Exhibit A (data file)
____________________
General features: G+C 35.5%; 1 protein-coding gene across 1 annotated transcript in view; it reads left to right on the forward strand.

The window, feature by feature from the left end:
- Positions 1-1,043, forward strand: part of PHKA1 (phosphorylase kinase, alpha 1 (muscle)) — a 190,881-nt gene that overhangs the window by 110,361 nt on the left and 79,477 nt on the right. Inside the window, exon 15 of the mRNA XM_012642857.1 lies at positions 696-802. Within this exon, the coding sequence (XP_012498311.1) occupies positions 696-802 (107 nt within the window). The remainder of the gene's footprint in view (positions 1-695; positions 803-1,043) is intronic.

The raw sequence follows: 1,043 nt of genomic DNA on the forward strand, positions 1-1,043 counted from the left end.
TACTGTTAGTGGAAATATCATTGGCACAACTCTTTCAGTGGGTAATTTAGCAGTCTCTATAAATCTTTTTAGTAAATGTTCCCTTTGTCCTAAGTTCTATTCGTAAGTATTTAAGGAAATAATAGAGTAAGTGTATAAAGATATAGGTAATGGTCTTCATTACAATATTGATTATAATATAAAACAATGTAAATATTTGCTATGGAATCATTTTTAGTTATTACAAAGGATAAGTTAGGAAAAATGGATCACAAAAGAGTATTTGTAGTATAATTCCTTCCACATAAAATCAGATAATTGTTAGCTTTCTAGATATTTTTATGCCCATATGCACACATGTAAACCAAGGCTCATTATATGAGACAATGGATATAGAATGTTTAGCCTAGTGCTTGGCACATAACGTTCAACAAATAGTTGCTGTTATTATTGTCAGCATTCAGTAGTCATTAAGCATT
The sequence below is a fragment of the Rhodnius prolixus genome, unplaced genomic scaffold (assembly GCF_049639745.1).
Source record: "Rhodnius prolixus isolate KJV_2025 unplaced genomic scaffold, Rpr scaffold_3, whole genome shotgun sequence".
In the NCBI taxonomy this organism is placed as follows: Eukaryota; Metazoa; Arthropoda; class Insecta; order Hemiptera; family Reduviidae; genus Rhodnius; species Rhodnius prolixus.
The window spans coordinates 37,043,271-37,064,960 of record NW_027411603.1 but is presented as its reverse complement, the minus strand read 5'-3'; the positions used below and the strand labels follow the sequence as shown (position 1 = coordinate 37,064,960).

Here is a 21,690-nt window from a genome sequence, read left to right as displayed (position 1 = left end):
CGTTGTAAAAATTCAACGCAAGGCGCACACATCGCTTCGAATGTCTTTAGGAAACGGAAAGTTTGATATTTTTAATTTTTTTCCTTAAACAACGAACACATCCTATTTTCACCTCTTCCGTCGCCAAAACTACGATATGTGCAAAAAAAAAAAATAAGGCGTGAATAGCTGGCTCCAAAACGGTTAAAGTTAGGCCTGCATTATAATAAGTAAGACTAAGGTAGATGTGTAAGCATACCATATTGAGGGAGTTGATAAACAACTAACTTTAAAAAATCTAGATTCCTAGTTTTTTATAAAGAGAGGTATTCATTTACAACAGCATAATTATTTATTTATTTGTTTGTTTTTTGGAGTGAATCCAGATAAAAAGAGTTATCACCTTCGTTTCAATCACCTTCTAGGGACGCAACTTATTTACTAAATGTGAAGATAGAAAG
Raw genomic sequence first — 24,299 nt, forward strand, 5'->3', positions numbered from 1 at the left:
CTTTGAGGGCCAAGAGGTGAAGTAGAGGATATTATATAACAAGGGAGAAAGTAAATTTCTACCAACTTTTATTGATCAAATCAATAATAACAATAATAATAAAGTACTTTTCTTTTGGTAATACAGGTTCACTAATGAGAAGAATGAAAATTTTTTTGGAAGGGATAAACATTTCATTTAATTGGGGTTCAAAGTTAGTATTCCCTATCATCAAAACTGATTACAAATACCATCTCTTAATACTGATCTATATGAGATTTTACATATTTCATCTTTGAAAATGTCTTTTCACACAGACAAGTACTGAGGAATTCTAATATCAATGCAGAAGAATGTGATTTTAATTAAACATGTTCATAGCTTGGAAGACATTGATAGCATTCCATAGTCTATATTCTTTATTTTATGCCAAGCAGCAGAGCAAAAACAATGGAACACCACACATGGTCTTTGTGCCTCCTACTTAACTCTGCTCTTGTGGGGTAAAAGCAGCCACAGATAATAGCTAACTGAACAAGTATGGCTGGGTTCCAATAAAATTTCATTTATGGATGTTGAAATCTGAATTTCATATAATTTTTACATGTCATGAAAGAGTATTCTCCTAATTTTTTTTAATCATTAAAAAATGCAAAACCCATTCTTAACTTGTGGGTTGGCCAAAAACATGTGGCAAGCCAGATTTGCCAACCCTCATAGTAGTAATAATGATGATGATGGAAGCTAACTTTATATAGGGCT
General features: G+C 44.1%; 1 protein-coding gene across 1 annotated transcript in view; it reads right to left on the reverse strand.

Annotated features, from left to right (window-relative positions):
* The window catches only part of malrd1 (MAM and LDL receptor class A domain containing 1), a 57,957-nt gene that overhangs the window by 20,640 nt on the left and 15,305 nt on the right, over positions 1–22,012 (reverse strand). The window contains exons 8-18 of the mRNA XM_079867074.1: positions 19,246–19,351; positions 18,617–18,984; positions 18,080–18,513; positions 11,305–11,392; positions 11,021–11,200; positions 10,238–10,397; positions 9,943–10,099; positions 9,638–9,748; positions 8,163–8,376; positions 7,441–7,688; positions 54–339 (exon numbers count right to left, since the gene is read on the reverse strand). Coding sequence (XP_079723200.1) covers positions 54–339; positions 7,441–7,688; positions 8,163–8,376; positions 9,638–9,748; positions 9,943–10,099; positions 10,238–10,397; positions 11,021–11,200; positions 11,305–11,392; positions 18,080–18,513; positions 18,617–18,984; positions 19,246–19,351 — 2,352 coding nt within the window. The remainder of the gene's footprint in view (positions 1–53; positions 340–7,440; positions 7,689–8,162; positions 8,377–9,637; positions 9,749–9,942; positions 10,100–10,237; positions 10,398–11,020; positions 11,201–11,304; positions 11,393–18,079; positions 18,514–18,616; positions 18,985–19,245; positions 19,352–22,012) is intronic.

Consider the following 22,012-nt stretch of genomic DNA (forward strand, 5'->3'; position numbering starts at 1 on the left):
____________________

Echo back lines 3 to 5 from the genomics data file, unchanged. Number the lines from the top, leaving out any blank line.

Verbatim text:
- Positions 1-1,043, forward strand: part of PHKA1 (phosphorylase kinase, alpha 1 (muscle)) — a 190,881-nt gene that overhangs the window by 110,361 nt on the left and 79,477 nt on the right. Inside the window, exon 15 of the mRNA XM_012642857.1 lies at positions 696-802. Within this exon, the coding sequence (XP_012498311.1) occupies positions 696-802 (107 nt within the window). The remainder of the gene's footprint in view (positions 1-695; positions 803-1,043) is intronic.

The raw sequence follows: 1,043 nt of genomic DNA on the forward strand, positions 1-1,043 counted from the left end.
TACTGTTAGTGGAAATATCATTGGCACAACTCTTTCAGTGGGTAATTTAGCAGTCTCTATAAATCTTTTTAGTAAATGTTCCCTTTGTCCTAAGTTCTATTCGTAAGTATTTAAGGAAATAATAGAGTAAGTGTATAAAGATATAGGTAATGGTCTTCATTACAATATTGATTATAATATAAAACAATGTAAATATTTGCTATGGAATCATTTTTAGTTATTACAAAGGATAAGTTAGGAAAAATGGATCACAAAAGAGTATTTGTAGTATAATTCCTTCCACATAAAATCAGATAATTGTTAGCTTTCTAGATATTTTTATGCCCATATGCACACATGTAAACCAAGGCTCATTATATGAGACAATGGATATAGAATGTTTAGCCTAGTGCTTGGCACATAACGTTCAACAAATAGTTGCTGTTATTATTGTCAGCATTCAGTAGTCATTAAGCATT